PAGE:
What do you do when you’re anxious?

What do you do when you’re anxious?

Two dogs shouting at each otherHave you noticed? Lots of people are feeling anxious these days.

Some people are feeling anxious because in not so many days we’ll have an inauguration that will lead us into uncharted waters. What will it mean for us as a country? For the world? What will it mean for me as an individual?

Some people are anxious because no matter who is president, the problems at home are still the problems at home. The car is still making that funny sound. Every time you start to get an emergency fund saved up an emergency comes along to wipe it out. You don’t quite know what’s happening in your relationship and the not knowing is as anxious as dealing with the problems. There’s still the matter of that test the doctor ordered. The lab is being awfully casual about getting your results back, not knowing that you can’t sleep until you know.

Some people are anxious because, well… it’s just what they do.

One of the keys to dealing with anxiety is to identify what’s under your control, which probably a lot less than what you think in your imagination. Once you identify that, focus on taking concrete actions where you do have control.

Sometimes those actions feel small and useless in the face of worldwide events. Sometimes they seem to be hopelessly inadequate baby steps in light of the mountains we have to climb in our lives.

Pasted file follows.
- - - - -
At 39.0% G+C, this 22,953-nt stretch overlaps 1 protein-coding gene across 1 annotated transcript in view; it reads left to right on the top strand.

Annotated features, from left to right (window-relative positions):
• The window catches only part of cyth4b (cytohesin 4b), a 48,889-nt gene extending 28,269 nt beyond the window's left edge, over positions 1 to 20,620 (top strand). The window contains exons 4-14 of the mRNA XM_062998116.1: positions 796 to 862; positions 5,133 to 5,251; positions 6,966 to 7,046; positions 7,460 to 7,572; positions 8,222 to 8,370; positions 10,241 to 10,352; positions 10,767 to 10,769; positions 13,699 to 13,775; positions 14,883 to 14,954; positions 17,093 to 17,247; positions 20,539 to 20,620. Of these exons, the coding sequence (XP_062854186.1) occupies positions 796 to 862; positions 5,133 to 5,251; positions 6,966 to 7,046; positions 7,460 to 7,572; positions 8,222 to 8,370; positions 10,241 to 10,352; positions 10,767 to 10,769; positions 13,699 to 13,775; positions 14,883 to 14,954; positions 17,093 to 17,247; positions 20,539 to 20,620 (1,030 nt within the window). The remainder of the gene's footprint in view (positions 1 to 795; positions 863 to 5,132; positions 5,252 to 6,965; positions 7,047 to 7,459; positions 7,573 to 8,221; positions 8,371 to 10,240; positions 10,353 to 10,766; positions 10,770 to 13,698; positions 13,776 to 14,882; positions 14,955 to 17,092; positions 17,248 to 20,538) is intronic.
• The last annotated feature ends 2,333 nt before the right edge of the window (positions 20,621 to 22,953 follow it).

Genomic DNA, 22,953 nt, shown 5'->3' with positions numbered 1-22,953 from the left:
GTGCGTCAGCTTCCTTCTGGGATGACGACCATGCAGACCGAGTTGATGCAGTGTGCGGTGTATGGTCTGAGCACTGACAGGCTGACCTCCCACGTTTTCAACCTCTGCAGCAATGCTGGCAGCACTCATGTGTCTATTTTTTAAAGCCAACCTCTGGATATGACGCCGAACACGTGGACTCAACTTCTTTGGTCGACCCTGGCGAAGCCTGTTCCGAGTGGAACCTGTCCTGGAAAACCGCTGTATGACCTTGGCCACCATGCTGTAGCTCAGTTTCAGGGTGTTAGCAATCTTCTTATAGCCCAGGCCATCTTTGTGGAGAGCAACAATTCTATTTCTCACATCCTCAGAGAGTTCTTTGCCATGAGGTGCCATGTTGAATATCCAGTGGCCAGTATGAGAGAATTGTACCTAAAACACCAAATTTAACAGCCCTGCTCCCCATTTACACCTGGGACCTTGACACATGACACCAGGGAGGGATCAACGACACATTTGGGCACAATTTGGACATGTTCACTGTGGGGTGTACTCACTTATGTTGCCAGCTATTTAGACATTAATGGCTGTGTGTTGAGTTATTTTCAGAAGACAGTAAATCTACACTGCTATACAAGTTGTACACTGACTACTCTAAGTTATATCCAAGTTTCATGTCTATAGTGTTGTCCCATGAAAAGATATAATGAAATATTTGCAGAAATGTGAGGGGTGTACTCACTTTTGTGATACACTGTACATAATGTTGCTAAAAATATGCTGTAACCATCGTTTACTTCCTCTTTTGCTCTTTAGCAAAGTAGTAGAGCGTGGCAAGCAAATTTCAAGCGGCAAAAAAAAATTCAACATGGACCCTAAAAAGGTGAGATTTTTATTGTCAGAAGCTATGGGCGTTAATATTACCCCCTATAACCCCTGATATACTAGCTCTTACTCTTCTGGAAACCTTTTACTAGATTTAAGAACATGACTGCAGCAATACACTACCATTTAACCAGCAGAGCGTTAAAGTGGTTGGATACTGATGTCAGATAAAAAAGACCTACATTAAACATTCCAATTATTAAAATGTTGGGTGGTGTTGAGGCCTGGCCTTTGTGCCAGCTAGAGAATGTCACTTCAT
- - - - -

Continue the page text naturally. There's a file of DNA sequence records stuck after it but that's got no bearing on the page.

But take enough small actions and they  add up.

This summer I went to a birthday party for a friend. Included in the guest list was a family whom she’d been helping. I watched the children playing soccer and saw their wide eyes as they surveyed what was probably the biggest birthday cake they’d ever seen.

And then I thought about other children, the hollow eyed children of Aleppo. You see, this family was a Syrian refugee family. They were here because of the work of a lot of people but also because my friend had decided to do the things she could do. She couldn’t broker peace in Syria but she could help one family find a new start and a new life. Or maybe find life itself, away from the bombs.

This month I’m offering a webinar on anxiety, “If I love Jesus why do I need Xanax?” We’ll look at what causes anxiety, how our brain feeds it, what faith has to do with it as well as talk about some tools for dealing with it. I’ll also share one of the roots of anxiety that I’ve discovered in over ten years of working as a therapist. It’s not one people talk about a lot, but it can make all the difference in how you handle anxiety.